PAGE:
Dementia affects more than 55 million people worldwide, with 10 million additions each year. It’s one of the most notorious diseases known for rendering (mostly) older people disabled, impairing cognitive and physical function.
While dementia may seem inevitable, new research from the University of South Australia shows promise through prevention: vitamin D.
The evidence reveals a strong correlation between dementia and low levels of vitamin D. More specifically, it showed a “causal effect” of vitamin D deficiency with dementia.
The study noted that low levels of vitamin D were associated with less brain volume and increased risk of developing dementia, as well as having a stroke. It’s estimated that as much as 17% of dementia cases could be prevented by establishing higher (i.e., normal) vitamin D levels, as many people are vitamin D deficient.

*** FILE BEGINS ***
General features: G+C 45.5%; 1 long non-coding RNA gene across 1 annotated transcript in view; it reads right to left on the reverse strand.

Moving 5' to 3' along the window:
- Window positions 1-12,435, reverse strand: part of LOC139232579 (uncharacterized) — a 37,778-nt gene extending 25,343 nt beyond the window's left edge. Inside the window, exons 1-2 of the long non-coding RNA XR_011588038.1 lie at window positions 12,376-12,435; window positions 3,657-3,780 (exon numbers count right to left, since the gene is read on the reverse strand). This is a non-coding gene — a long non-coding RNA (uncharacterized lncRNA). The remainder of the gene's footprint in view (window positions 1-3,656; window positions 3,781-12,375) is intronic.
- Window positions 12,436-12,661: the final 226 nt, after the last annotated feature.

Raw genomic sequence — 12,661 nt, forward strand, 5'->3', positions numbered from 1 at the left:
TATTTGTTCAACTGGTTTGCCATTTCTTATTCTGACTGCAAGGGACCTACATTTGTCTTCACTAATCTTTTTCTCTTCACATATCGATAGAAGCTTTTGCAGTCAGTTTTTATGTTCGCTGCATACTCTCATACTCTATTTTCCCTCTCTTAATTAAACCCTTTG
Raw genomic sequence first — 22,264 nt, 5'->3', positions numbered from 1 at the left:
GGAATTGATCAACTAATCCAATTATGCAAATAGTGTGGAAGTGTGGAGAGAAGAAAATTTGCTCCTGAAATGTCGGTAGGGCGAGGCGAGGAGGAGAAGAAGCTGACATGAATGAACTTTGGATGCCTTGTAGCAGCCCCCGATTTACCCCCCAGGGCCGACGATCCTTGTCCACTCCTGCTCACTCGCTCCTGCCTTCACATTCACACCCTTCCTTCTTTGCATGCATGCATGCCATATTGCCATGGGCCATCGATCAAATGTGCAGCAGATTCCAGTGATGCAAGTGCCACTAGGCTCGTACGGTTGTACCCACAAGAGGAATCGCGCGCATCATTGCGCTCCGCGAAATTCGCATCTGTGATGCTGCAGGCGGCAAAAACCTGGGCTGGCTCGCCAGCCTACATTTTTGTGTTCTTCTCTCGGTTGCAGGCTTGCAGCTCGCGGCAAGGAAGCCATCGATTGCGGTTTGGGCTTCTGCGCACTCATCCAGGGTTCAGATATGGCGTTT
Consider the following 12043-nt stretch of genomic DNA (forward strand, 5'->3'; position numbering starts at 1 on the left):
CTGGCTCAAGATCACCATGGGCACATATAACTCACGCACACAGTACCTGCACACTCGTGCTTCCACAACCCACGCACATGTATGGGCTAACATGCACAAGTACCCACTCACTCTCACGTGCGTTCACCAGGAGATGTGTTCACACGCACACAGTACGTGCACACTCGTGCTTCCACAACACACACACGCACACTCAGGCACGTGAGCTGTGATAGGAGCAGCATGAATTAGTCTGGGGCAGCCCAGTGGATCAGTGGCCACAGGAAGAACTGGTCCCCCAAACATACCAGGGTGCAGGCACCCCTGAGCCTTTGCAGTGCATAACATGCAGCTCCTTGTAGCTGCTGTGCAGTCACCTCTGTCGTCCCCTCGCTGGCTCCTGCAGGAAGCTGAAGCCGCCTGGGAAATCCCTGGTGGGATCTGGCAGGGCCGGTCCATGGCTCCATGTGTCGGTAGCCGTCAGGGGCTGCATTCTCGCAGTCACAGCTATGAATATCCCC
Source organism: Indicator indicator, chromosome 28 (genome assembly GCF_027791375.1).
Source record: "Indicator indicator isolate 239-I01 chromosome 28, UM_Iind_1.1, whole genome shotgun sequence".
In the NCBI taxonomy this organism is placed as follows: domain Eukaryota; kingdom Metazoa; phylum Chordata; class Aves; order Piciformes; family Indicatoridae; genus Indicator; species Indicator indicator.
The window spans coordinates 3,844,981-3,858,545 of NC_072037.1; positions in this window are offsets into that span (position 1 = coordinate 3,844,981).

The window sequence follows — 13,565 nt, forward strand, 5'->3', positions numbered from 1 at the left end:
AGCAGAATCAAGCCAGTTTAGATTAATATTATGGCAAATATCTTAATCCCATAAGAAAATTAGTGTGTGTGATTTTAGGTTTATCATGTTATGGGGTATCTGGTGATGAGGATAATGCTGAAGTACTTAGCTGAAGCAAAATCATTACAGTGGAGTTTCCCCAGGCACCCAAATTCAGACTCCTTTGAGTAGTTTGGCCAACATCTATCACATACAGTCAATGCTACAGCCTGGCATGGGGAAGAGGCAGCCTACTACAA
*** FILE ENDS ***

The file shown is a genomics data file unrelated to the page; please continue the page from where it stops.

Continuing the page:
Senior Investigator and Director of UniSA’s Australian Centre for Precision Health, Professor Elina Hyppönen calls the findings “important for the prevention of dementia.” She emphasizes the need to maintain adequate levels of vitamin D.
“Vitamin D is a hormone precursor that is increasingly recognized for widespread effects, including on brain health, but until now, it has been very difficult to examine what would happen if we were able to prevent vitamin D deficiency,” she added.
It’s essential to check your vitamin D levels regularly and ensure you’re getting enough. Professor Hyppönen acknowledges the importance of supplementation for anyone who’s not getting enough vitamin D from sunshine and diet alone.
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